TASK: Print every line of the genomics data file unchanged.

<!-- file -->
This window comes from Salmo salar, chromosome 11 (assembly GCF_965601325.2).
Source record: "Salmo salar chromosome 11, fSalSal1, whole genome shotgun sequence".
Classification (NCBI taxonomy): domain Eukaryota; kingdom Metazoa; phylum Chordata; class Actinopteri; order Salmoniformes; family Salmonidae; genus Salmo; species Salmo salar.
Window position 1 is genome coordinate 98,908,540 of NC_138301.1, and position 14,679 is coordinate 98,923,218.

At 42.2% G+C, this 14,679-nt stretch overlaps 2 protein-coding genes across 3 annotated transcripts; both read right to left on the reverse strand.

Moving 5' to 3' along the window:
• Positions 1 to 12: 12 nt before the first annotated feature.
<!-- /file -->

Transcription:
This window comes from Salmo salar, chromosome 11 (assembly GCF_965601325.2).
Source record: "Salmo salar chromosome 11, fSalSal1, whole genome shotgun sequence".
Classification (NCBI taxonomy): domain Eukaryota; kingdom Metazoa; phylum Chordata; class Actinopteri; order Salmoniformes; family Salmonidae; genus Salmo; species Salmo salar.
Window position 1 is genome coordinate 98,908,540 of NC_138301.1, and position 14,679 is coordinate 98,923,218.

At 42.2% G+C, this 14,679-nt stretch overlaps 2 protein-coding genes across 3 annotated transcripts; both read right to left on the reverse strand.

Moving 5' to 3' along the window:
• Positions 1 to 12: 12 nt before the first annotated feature.